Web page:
The Bears’ protection woes figure not to be a problem against the Bills on Sunday since Buffalo has managed only 11 sacks against opposing quarterbacks in the past seven games.  If Chicago is looking for answers in their running game, Sunday would seem to be as good a time as any since they’ll be up going against the NFL’s worst run defense.

Under offensive coordinator Mike Martz, Chicago has only 156 rushing attempts this season, running the ball more than 19 times in only two games in 2010.  The Bears are tied for 26th in the league in rushing, averaging 88.6 yards per game.  If the Bears are indeed serious about establishing the run more often to set up the pass, Matt Forte figures to be a focal point of that plan.  Forte has six touchdowns this season ( 3 rushing, 3 receiving), leads the Bears in rushing with 352 yards and is second on the team in receiving with 303 yards receiving.

Sunday’s contest between Buffalo and Chicago marks just the third time in the last 10 years these two teams have met.  The Bears led the all-time series, 6-4, including a home thrashing of the Bills 40-7 in 2006, the last time the two teams played.  Buffalo came away victorious in overtime, a home thriller 33-27 in 2002.  The home team has done remarkably well in the series; home teams are 9-1 in the series.

Matchups to Watch

RB Matt Forte vs. Bills run defense. Chicago wants to generate more from the running game, and there’s no better time like the present to try to get it established than versus the NFL’s worst run defense.  Forte poses as a duel threat to the Bills defense.  He’s able to both run and catch out of the backfield, doing the majority of his damage this season as a receiver more than a runner.  Still, the Bears have to be salivating at the thought of generating a successful running attack against one of the most horrible rushing defenses in league history.

TE Greg Olsen vs. Bills linebackers/S Donte Whitner. Well, we can’t always pile on the run defense because against opposing tight ends, the Bills are equally woeful.  In short, they haven’t stopped a tight end yet this season.  The likes of Dustin Keller, Jermichael Finley and Marcedes Lewis have dominated against the Bills, and while Olsen isn’t an elite tight end, he’s had his moments in the past.  He’s not a game-changer, but then again the Bills have made average tight ends look great and great tight ends look like first ballot hall of famers.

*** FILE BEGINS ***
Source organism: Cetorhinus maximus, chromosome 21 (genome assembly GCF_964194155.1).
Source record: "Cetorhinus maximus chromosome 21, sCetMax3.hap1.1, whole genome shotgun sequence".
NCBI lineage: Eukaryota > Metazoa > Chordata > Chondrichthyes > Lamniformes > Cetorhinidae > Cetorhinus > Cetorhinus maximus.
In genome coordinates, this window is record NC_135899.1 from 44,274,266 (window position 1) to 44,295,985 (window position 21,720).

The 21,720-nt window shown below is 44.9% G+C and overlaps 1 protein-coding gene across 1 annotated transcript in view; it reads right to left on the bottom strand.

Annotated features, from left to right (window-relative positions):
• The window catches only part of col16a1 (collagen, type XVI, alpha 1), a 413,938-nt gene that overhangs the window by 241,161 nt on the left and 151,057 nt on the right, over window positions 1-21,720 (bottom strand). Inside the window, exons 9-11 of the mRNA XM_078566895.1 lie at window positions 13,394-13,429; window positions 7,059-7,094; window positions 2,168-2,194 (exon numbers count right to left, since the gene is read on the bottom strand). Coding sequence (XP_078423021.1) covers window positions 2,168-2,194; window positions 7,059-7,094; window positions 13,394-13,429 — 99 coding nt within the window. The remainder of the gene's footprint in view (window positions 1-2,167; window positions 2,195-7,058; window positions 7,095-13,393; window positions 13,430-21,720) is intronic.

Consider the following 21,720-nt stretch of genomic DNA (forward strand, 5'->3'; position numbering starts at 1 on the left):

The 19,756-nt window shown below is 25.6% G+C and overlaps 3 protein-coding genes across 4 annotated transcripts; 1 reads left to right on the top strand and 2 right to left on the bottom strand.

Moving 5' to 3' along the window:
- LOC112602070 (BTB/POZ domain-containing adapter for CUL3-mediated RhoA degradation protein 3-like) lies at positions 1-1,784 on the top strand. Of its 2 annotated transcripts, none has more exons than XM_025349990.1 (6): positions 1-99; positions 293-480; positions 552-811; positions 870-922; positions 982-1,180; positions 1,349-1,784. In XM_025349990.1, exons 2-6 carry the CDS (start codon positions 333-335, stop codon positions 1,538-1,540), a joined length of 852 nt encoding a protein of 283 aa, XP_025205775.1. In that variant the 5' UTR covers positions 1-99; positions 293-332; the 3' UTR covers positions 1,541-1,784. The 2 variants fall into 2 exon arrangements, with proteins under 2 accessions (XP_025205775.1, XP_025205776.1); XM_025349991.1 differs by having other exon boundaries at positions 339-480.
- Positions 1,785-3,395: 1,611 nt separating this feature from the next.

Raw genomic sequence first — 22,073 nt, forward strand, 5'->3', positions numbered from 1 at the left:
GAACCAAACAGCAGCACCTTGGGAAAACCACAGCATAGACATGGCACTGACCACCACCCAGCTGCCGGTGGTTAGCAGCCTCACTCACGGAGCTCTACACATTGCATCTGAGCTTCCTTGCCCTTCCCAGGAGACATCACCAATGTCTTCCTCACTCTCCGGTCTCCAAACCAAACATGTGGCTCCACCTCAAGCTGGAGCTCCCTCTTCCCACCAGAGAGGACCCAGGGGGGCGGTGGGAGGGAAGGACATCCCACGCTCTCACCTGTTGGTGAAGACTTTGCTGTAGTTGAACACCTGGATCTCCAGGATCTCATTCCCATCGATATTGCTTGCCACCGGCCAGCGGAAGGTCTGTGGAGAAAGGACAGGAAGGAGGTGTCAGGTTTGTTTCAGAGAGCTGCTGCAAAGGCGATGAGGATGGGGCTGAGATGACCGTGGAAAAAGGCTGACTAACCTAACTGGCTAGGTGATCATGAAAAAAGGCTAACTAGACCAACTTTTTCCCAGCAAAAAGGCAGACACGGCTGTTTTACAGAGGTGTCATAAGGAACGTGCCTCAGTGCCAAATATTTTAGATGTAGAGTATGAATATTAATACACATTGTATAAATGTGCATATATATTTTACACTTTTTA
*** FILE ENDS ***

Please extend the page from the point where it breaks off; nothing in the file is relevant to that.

QB Ryan Fitzpatrick vs. Bears defense.  Chicago ranks fifth in the NFL in total defense, allowing 317.0 yards per game.  They rank fifth in the league in takeaways with 17 and have allowed only four passing touchdowns, the fewest in the NFL.  Fitzpatrick has given Buffalo strong play at quarterback, throwing 12 touchdowns since taking over as the starter after Week 3.  No question Fitz would like to have a handful of throws back last week, overthrowing Lee Evans near the end of the game that cost the Bills a chance to attempt a game winning field goal, and then overshooting a wide open C.J. Spiller in overtime that would’ve resulted in an easy touchdown.  Chiefs defensive end Tamba Hali harrassed Fitzpatrick all afternoon last week, and he might be in store for more of the same this week as the Bills must deal with defensive ends Julius Peppers and Israel Idonije.

Prediction:  Bears 23, Bills 19. Chicago returns from their bye week, rested and rejuvenated while looking to get the train back on the right track.  The Bears still have to be boiling over the way they lost at home against Washington two weeks ago.  With the Bills playing better and coming so painstakingly close to a victory the past two weeks, it’s believed that the Bills are going to break through.  But Chicago has had two weeks of preparation and cannot afford another bad loss, nor can they avoid their third consecutive loss if they hope to remain in contention in the NFC North.  It also helps this game is at a neutral site, despite it being considered a “home” game for Buffalo.